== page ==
To win a claim in a slip and fall case, the evidence that you need to gather will depend on the type of accident that happened. They generally fall into the following categories:

1. Slip on ice or snow, or other foreign substance.
2. Fall on stairs Trip or slip on floor or threshold.

Here are some tips on what evidence you will need for each type of case and how to gather them:

Slip on Ice or Snow or Other Foreign Substance
It is important to get pictures of the scene, particularly the condition which caused the accident such as uncleared snow. The image of ice, snow or foreign substance on the scene is crucial to the success of your case. Without such pictures, it would be your word against the owner or manager; proving your case would be difficult. It will become uncertain whether the insurer and the jury will believe you or not when you do not have pictures to prove it. It is always the plaintiff’s burden to prove all of the elements in his/her case. In a slip and fall case, the pictures captured immediately by you or a friend, or even other bystanders would be invaluable.

During litigation, your lawyer will request the owner or manager to provide maintenance and repair policies and records; this will help your lawyer determine whether this condition has arisen before and whether the owner has made actions to resolve it. This type of evidence can be used to prove negligence on the owner’s part but its still secondary to photographs taken during or immediately after your accident.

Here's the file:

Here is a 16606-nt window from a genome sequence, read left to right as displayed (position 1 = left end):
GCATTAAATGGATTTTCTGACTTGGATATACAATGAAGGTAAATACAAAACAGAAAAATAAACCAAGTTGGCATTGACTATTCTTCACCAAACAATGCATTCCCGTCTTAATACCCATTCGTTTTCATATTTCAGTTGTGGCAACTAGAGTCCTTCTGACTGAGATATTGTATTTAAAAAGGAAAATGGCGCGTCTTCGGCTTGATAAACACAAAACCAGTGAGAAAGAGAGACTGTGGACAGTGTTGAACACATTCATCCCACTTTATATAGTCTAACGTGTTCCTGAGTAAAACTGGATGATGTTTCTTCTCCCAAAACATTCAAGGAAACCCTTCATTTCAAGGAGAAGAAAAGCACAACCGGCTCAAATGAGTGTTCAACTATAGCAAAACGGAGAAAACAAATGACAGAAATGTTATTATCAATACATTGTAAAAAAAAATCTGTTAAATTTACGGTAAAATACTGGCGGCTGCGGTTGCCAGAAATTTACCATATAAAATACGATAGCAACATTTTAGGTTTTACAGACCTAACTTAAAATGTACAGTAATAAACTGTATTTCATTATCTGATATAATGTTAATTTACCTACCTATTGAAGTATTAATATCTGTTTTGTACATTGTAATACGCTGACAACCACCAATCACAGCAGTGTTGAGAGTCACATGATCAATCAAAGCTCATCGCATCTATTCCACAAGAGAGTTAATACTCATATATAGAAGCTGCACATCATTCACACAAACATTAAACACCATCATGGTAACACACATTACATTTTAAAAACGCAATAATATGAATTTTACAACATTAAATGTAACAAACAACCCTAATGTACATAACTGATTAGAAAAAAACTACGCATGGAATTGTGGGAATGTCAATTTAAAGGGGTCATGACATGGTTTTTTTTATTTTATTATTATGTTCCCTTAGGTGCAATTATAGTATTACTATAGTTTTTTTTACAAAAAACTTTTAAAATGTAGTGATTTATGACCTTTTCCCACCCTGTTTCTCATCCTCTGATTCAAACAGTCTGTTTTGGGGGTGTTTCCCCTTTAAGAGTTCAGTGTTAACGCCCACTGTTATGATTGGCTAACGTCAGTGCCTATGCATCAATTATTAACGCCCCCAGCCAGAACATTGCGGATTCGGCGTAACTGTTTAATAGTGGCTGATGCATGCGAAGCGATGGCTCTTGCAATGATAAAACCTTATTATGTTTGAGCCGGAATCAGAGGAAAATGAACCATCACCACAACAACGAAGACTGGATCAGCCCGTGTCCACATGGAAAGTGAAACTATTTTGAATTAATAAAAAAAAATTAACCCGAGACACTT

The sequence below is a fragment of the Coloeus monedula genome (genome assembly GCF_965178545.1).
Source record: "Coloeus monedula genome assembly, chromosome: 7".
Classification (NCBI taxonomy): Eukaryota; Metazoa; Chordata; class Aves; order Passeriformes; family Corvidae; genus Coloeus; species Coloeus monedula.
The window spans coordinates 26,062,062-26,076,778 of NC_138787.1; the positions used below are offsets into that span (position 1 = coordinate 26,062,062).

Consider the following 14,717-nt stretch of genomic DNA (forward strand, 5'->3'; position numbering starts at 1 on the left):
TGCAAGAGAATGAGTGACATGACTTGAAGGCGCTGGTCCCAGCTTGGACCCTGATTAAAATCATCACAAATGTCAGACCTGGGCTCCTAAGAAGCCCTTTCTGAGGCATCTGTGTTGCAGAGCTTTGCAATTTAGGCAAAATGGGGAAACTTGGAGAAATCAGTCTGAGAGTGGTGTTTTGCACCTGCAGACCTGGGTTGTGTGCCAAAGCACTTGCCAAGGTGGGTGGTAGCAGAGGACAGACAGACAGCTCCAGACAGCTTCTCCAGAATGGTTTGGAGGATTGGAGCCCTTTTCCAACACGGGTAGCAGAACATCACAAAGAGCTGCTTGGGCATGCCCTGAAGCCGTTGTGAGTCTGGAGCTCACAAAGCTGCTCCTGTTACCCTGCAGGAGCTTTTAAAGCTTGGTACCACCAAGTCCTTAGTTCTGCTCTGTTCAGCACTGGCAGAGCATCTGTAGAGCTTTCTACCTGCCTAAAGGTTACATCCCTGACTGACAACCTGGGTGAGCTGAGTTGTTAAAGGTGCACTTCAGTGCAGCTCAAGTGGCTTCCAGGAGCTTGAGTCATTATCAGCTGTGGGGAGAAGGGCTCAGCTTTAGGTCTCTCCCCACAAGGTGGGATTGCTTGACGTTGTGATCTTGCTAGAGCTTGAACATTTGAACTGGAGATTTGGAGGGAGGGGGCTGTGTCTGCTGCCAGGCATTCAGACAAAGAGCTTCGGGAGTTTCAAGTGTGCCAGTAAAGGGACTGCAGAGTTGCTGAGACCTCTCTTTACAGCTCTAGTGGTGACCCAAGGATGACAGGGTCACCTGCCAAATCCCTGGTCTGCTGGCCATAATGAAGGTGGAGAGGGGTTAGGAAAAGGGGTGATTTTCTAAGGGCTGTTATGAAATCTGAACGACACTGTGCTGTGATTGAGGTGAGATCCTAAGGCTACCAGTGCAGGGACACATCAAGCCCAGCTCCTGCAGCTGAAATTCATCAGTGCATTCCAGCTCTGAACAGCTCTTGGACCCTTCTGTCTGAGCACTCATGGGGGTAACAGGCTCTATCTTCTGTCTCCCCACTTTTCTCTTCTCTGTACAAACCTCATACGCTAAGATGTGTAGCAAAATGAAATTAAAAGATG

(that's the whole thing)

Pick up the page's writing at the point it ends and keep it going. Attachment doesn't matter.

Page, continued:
Fall on Stairs
The evidence you will need after falling on stairs will be different from the previous type. If immediately after the fall, you do not find any water, snow, or foreign substance, then a picture of the scene becomes less important but still advised.

In such cases, your lawyer will focus on the stairs themselves and the flaws in their design. These can include:

1. Only one handrail or no handrail at all
2. Handrails at the wrong height
3. Risers (the height of each step) are the wrong height or are of varying heights
4. The steps are not deep enough
5. The edge of the run (the part your foot lands on) is worn

Your lawyer may hire a construction expert to find design problems and determine whether the staircase meets applicable building codes. Similar to a foreign substance case, the lawyer will ask the owner or manager for maintenance and repair policies and records. If the staircase is in a relatively new building, construction records may be requested to determine how the owner or contractor managed to make these building code violations.

Trip or Slip on Floor or Threshold Presence of Warning Signs
These cases can proceed similar to a staircase accident, but a floor or threshold case may also involve a failure to warn. If a threshold has a lip one inch high, that could be enough for unsuspecting passers to trip. If such a lip is required for functional purposes such as on a doorway, then the owner or manager must provide a warning sign. You must be able to note, and if possible, get photographic evidence of the absence of warning signs in the scene.


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